Journal of Cosmetic and Laser Therapy, 2014; 16: 32–36


Rejuvenation effects of hyaluronic acid injection on nasojugal groove: Prospective randomized split face clinical controlled study

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of Dermatology, School of Medicine, Kyung-Hee University, Seoul, Republic of Korea and Nara Dermatologic Clinic, Seoul, Republic of Korea

Abstract Background: Pronounced nasojugal groove (tear trough deformity) is one of the landmarks of aging. Hyaluronic acid filler can be used for attenuating the nasojugal sulcus but irregular lumpness and overcorrection are common adverse reactions. Objectives: We evaluated the effect of Restylane Vital® with its specialized injector on volume correction and skin tone of nasojugal groove. Subjects and method: Ten Korean women were enrolled in this study. Subjects were randomized to be injected a stabilized hyaluronic acid-based gel of nonanimal origin (NAHSA injector, Restylane Vital®, Q-med) on one side of nasojugal groove, with the other side paired as control. The treatment was performed in one session. Outcome assessments included standardized photography, mexameter, and spectrometer for skin tone, global evaluation by blinded investigators, and patients’ self-assessment. An assessment was made before treatment, immediately after treatment, and 1, 3, and 6 months after the treatment. Results: All patients reported a high degree of satisfaction. Duration of overall effect varied among the patients. Correction of the nasojugal groove with a Restylane Vital® injector causes minimal tissue trauma and allows exact placement of hyaluronic acid. Restylane Vital® injector offers more predictable results and a lower incidence of adverse effects than more commonly used techniques. Conclusions: Hyaluronic acid filler intradermal injection with special injector is a safe and effective method for correction of nasojugal groove. Key Words: hyaluronic acid filler, injector, nasojugal groove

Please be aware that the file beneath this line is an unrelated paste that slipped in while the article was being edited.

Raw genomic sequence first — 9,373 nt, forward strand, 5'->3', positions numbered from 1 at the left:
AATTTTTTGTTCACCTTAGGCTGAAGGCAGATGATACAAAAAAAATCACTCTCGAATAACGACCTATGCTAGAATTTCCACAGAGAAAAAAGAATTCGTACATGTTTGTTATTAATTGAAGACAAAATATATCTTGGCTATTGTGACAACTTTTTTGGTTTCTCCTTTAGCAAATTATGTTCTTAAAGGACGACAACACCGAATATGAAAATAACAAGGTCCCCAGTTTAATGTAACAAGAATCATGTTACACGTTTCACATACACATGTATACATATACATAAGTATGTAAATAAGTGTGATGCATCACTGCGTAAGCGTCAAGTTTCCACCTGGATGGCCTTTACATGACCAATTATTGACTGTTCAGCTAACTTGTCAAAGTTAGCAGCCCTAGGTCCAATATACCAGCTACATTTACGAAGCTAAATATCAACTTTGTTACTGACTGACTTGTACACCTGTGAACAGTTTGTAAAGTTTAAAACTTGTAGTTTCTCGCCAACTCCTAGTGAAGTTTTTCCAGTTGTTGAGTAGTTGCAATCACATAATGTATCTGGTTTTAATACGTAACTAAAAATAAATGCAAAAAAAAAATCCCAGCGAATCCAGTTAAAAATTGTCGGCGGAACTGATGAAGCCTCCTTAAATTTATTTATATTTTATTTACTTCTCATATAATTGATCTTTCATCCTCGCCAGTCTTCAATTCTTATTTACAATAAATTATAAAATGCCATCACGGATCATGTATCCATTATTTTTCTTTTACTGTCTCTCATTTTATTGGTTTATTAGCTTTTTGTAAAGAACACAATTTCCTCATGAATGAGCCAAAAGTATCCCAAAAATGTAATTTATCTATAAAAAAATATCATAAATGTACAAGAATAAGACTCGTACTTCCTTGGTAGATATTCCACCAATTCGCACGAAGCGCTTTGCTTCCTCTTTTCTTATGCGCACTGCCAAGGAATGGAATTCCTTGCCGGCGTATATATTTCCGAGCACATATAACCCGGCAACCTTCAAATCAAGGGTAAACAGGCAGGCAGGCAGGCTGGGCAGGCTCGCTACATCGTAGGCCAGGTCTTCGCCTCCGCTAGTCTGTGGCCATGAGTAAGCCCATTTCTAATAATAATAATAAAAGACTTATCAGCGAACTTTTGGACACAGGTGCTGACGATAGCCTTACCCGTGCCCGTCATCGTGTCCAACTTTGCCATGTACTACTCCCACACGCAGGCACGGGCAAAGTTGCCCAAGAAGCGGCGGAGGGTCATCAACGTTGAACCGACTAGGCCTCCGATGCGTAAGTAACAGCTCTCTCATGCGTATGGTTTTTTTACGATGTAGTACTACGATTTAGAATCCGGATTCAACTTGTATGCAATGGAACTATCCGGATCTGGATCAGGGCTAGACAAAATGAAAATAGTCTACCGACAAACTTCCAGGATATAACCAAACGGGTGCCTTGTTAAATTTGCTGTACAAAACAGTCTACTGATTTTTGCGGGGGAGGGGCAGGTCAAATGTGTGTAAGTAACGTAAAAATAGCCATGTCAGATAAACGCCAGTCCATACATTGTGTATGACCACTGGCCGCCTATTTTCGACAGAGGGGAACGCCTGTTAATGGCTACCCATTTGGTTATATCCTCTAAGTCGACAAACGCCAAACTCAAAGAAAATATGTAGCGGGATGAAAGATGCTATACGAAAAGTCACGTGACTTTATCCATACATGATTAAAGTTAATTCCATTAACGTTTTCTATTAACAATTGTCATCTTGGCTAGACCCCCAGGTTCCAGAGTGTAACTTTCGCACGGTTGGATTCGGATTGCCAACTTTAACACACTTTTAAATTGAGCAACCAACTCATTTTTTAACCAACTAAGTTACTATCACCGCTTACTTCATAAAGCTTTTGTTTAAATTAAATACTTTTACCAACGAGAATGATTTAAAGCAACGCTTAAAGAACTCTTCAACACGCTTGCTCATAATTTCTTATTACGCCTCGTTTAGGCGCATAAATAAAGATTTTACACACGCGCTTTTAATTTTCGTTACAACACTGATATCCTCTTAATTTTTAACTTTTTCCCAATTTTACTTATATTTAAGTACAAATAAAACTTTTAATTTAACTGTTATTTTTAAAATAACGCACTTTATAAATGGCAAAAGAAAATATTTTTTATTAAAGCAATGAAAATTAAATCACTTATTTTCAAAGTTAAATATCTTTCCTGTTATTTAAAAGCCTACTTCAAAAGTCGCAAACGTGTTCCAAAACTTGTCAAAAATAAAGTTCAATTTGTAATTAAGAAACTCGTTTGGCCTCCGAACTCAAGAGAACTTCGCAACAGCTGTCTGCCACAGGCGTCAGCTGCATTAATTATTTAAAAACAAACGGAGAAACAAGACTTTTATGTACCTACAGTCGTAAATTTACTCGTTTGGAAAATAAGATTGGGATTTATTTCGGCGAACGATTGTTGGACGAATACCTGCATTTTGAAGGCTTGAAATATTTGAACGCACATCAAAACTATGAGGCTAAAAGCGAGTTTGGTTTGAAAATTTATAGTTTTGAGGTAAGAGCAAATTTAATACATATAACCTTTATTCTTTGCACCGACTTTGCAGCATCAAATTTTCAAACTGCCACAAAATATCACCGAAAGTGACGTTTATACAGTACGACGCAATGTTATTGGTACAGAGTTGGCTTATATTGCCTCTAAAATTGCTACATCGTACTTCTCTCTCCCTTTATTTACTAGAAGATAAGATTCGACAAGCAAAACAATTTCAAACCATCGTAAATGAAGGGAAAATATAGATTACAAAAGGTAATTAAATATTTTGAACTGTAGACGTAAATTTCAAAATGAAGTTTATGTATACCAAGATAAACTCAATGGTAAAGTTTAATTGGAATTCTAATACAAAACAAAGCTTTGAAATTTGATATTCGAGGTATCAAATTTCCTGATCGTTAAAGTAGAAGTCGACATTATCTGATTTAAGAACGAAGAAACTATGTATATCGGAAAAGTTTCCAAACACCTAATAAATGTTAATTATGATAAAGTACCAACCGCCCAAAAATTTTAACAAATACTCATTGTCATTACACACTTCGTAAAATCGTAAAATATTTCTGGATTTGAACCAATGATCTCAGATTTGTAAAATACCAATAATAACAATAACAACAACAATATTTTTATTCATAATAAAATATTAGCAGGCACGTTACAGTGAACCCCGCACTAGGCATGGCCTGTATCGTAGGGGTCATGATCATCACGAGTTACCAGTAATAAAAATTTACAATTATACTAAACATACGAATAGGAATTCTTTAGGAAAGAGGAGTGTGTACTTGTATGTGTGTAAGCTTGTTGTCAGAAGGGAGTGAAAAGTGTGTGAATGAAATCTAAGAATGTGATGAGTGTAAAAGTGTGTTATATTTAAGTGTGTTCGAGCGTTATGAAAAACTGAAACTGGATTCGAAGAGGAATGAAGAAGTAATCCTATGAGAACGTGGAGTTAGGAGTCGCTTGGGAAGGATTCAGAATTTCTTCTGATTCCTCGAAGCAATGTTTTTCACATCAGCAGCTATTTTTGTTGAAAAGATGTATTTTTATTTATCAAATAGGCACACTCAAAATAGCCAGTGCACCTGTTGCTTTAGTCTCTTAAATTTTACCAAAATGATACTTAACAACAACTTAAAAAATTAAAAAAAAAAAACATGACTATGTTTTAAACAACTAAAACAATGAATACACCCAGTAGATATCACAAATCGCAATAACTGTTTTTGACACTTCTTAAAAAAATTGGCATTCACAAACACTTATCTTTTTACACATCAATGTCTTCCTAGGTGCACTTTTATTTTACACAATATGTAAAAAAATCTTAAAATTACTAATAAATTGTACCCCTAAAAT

Introduction Nasojugal groove or infraorbital hollow is a 2 or 3 cm depression extending from the medial canthal region infrolaterally. It appears in the early stages of aging and is considered one of the landmarks of aging. It is characterized by a sunken appearance of the globe that results in the casting of a dark shadow over the nasal lower eyelid giving the patient a fatigued appearance (1,2). Recently hyaluronic acid (HA) dermal filler has become widely used for soft tissue augmentation and skin rejuvenation. The use of dermal fillers to correct infraorbital hollows has evolved as a rapid nonsurgical option to improve the appearance of this area. However, due to the delicate and vascular nature of this area, assessment of effectiveness and durability of the treatment has been limited (3). Several complications may occur with filler treatment in this area